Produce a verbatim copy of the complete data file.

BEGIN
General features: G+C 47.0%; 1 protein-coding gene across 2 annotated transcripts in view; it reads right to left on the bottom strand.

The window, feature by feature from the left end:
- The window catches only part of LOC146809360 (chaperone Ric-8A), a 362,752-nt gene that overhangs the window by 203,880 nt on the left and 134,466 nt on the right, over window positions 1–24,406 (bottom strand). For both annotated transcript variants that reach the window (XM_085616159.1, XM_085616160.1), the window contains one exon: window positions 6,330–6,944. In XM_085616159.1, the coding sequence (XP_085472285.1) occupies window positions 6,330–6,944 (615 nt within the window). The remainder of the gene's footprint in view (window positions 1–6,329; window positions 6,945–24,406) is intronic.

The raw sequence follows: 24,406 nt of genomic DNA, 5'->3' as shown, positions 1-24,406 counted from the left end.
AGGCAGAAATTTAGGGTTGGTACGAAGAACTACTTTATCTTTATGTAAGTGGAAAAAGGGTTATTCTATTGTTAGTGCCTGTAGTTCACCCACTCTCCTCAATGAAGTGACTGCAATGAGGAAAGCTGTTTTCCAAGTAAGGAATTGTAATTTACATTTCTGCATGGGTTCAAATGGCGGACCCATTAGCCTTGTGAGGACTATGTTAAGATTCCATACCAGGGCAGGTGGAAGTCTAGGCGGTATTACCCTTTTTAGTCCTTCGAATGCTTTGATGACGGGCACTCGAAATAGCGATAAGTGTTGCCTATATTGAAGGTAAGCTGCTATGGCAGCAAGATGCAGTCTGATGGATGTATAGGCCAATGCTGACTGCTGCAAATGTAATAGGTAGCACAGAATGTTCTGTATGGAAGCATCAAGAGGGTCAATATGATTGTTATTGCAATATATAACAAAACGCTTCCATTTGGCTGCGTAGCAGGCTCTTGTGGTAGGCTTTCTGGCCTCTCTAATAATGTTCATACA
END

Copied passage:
General features: G+C 47.0%; 1 protein-coding gene across 2 annotated transcripts in view; it reads right to left on the bottom strand.

The window, feature by feature from the left end:
- The window catches only part of LOC146809360 (chaperone Ric-8A), a 362,752-nt gene that overhangs the window by 203,880 nt on the left and 134,466 nt on the right, over window positions 1–24,406 (bottom strand). For both annotated transcript variants that reach the window (XM_085616159.1, XM_085616160.1), the window contains one exon: window positions 6,330–6,944. In XM_085616159.1, the coding sequence (XP_085472285.1) occupies window positions 6,330–6,944 (615 nt within the window). The remainder of the gene's footprint in view (window positions 1–6,329; window positions 6,945–24,406) is intronic.

The raw sequence follows: 24,406 nt of genomic DNA, 5'->3' as shown, positions 1-24,406 counted from the left end.
AGGCAGAAATTTAGGGTTGGTACGAAGAACTACTTTATCTTTATGTAAGTGGAAAAAGGGTTATTCTATTGTTAGTGCCTGTAGTTCACCCACTCTCCTCAATGAAGTGACTGCAATGAGGAAAGCTGTTTTCCAAGTAAGGAATTGTAATTTACATTTCTGCATGGGTTCAAATGGCGGACCCATTAGCCTTGTGAGGACTATGTTAAGATTCCATACCAGGGCAGGTGGAAGTCTAGGCGGTATTACCCTTTTTAGTCCTTCGAATGCTTTGATGACGGGCACTCGAAATAGCGATAAGTGTTGCCTATATTGAAGGTAAGCTGCTATGGCAGCAAGATGCAGTCTGATGGATGTATAGGCCAATGCTGACTGCTGCAAATGTAATAGGTAGCACAGAATGTTCTGTATGGAAGCATCAAGAGGGTCAATATGATTGTTATTGCAATATATAACAAAACGCTTCCATTTGGCTGCGTAGCAGGCTCTTGTGGTAGGCTTTCTGGCCTCTCTAATAATGTTCATACA